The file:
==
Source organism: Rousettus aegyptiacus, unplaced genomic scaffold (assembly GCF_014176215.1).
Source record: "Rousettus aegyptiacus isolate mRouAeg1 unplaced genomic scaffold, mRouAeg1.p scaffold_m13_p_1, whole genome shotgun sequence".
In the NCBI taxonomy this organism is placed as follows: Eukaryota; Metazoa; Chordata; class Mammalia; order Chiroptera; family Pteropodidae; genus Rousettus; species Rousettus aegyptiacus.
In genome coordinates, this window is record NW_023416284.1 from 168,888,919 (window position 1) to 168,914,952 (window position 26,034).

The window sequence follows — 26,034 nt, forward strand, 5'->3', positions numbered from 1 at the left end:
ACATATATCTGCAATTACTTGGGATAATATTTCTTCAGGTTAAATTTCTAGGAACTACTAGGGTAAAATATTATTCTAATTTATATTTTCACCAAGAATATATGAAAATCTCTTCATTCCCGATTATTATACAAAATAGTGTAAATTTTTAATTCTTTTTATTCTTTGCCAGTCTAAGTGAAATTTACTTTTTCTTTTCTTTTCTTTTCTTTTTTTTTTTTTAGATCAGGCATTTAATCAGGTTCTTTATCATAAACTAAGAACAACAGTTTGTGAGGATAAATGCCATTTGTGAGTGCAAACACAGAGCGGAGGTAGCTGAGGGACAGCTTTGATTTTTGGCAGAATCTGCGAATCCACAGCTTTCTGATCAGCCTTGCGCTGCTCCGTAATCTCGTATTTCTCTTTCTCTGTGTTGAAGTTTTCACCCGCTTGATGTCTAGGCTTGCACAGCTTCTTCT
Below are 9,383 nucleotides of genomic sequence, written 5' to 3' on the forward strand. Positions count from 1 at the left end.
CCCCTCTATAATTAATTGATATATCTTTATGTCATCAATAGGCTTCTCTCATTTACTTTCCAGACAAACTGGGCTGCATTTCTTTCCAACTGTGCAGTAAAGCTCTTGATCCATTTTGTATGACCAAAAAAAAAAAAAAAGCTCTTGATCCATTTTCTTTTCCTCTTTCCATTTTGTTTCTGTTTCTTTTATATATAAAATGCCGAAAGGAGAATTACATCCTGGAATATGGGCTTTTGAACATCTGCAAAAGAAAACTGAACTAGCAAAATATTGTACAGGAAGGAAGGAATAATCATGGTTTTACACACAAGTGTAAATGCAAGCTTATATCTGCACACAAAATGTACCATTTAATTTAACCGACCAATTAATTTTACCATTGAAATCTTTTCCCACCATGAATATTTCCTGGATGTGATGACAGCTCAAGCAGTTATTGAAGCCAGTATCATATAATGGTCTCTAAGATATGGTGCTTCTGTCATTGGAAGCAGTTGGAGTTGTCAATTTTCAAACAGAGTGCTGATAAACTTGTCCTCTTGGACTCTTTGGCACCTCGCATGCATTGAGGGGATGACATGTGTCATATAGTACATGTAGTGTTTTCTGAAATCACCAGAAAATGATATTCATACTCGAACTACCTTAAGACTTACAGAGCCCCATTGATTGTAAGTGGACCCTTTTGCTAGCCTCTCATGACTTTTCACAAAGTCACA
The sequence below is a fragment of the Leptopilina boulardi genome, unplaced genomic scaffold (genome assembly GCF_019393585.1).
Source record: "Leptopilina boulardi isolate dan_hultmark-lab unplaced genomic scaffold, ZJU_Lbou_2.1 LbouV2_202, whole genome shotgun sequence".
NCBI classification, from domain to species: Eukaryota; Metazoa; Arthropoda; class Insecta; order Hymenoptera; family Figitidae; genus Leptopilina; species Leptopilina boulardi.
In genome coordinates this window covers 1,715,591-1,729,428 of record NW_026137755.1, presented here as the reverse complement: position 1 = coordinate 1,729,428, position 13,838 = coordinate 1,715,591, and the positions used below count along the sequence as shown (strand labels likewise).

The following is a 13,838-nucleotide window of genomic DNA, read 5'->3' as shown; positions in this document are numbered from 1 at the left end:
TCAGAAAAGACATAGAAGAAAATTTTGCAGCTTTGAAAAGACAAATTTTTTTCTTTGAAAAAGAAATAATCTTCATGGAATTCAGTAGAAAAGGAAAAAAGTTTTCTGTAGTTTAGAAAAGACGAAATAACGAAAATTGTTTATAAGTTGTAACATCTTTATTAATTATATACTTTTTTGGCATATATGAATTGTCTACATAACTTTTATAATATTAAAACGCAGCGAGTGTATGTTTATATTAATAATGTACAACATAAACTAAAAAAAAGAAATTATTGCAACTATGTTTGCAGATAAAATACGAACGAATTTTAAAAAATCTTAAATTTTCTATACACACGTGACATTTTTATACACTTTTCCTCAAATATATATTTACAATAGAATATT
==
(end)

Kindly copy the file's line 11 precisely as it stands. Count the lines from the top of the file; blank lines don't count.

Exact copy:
NCBI classification, from domain to species: Eukaryota; Metazoa; Arthropoda; class Insecta; order Hymenoptera; family Figitidae; genus Leptopilina; species Leptopilina boulardi.